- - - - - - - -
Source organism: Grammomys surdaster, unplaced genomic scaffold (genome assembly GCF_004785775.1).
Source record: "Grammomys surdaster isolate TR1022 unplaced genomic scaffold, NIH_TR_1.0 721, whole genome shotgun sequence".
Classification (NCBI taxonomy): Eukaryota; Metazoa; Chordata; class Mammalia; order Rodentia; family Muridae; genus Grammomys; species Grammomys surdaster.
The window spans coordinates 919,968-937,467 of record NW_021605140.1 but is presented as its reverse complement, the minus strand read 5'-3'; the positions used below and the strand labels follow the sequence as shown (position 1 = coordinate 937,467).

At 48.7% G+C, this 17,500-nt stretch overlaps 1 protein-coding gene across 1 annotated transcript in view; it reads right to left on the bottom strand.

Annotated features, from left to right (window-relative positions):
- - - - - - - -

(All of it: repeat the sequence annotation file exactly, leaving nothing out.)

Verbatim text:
Source organism: Grammomys surdaster, unplaced genomic scaffold (genome assembly GCF_004785775.1).
Source record: "Grammomys surdaster isolate TR1022 unplaced genomic scaffold, NIH_TR_1.0 721, whole genome shotgun sequence".
Classification (NCBI taxonomy): Eukaryota; Metazoa; Chordata; class Mammalia; order Rodentia; family Muridae; genus Grammomys; species Grammomys surdaster.
The window spans coordinates 919,968-937,467 of record NW_021605140.1 but is presented as its reverse complement, the minus strand read 5'-3'; the positions used below and the strand labels follow the sequence as shown (position 1 = coordinate 937,467).

At 48.7% G+C, this 17,500-nt stretch overlaps 1 protein-coding gene across 1 annotated transcript in view; it reads right to left on the bottom strand.

Annotated features, from left to right (window-relative positions):